28 Health & Social CareBanking Speak with older person Inform superior Monitor the situation If possible gather evidence Assess the mental capacity of older personDetermine whether individual’s immediate finances are at risk Determine whether individual’s immediate safety is at risk Take action (e.g. protect customers finances – freeze account/refuse request to withdraw money/stop card/contact outside organisations) Take action (e.g. call outside organisations, protect older person) Overall summary of decision findings

29 Health & Social CareBanking Speak with older person Inform superior Monitor the situation If possible gather evidence Assess the mental capacity of older person Determine whether individual’s immediate finances are at risk Determine whether individual’s immediate safety is at risk Take action (e.g. protect customers finances – freeze account/refuse request to withdraw money/stop card/contact outside organisations) Take action (e.g. call outside organisations, protect older person) Overall summary of decision findings

30 Health & Social CareBanking Speak with older person Inform superior Monitor the situation If possible gather evidence Assess the mental capacity of older person Determine whether individual’s immediate finances are at risk Determine whether individual’s immediate safety is at risk Take action (e.g. protect customers finances – freeze account/refuse request to withdraw money/stop card/contact outside organisations) Take action (e.g. call outside organisations, protect older person) Overall summary of decision findings

31 Health & Social CareBanking Speak with older person Inform superior Monitor the situation If possible gather evidence Assess the mental capacity of older personDetermine whether individual’s immediate finances are at risk Determine whether individual’s immediate safety is at risk Take action (e.g. protect customers finances – freeze account/refuse request to withdraw money/stop card/contact outside organisations) Take action (e.g. call outside organisations, protect older person) Overall summary of decision findings

32 Phase II – Case scenarios Online Task

33 Phase II methodology Participants Target (n) Actual (n) Job-roles Social care professionals Social workers, Care managers, Adult protection staff Health professionals 70 GP’s, OT’s, District nurses Banking professionals 70 0 Data Collection Case scenarios created from Phase I analysis presented to participants on website Same set of scenarios viewed by health and social care professionals Separate set of scenarios for banking professionals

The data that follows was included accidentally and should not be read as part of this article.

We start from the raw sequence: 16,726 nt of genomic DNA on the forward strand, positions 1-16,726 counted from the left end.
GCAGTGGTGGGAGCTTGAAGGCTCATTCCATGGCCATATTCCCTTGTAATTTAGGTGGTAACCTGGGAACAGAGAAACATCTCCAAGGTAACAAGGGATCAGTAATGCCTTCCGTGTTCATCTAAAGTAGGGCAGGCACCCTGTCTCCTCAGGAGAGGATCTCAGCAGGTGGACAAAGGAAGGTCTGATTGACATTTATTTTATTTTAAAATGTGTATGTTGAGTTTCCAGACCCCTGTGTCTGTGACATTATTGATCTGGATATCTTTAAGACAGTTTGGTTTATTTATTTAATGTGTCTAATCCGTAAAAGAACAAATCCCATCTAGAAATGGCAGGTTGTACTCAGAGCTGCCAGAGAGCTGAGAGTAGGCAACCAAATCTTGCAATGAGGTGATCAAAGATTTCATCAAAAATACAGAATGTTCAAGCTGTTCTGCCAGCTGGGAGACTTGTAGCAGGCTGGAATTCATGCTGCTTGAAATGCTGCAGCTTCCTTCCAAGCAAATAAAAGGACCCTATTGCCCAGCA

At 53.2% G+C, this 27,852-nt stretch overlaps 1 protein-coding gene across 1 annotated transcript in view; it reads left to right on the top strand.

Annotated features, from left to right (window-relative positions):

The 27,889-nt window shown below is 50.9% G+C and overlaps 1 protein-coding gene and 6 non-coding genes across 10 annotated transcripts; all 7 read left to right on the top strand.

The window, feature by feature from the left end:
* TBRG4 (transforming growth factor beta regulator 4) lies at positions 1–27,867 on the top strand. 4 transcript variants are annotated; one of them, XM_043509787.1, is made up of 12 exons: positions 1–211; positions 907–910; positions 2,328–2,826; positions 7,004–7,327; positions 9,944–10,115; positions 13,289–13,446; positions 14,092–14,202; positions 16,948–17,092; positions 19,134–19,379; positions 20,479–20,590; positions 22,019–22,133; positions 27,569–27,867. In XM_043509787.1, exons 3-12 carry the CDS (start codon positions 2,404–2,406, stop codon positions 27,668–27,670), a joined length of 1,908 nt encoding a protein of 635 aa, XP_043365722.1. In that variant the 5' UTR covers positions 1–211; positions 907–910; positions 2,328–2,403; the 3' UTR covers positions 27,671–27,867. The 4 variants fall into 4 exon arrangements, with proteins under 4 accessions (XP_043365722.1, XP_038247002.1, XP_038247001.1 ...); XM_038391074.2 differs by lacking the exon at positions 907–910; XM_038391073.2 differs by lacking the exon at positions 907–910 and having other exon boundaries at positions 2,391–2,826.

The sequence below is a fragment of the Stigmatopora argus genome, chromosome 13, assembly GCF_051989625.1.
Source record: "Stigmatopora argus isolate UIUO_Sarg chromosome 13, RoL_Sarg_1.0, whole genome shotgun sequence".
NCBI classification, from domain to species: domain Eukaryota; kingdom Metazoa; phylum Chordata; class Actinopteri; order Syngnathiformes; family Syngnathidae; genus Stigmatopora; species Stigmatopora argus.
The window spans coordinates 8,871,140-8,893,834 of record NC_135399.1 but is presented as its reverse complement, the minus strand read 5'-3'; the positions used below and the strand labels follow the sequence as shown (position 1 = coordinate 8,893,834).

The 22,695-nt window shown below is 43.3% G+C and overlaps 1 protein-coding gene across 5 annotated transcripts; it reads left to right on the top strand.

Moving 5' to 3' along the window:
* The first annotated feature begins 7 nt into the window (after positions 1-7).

34 Phase II research Questions 1.Which cues from Phase I are most influential in the decision making process in relation to the detection of financial elder abuse and the likelihood of intervention? 2.Which characteristics of the decision-maker help explain decision- making?

35 Phase II research Questions 1.Which cues from Phase I are most influential in the decision making process in relation to the detection of financial elder abuse and the likelihood of intervention?

36 Phase II research Questions 1.Which cues from Phase I are most influential in the decision making process in relation to the detection of financial elder abuse and the likelihood of intervention? Cues from Phase I varied in case scenarios Social care and Health cuesBanking cues 1. Identifier of abuse 2. Financial problem suspected 3. Physical capacity3. Physical Capacity 4. Mental capacity 5. Age of older person5. Who is in charge of the money 6. Gender of older person6.Age of older person 7. Gender of older person

37 Example of a case scenario for health & social care professionals This scenario is about a 66 year old male. Another professional tells you that recently a change to this older person’s will has been made, leaving all possessions to the cleaner.This older person has major physical health problems and is extremely confused and forgetful.

38 Cue 1

39 This scenario is about a 66 year old male. Another professional tells you that recently a change to this older person’s will has been made, leaving all possessions to the cleaner.This older person has major physical health problems and is extremely confused and forgetful. Cue 1 Cue 2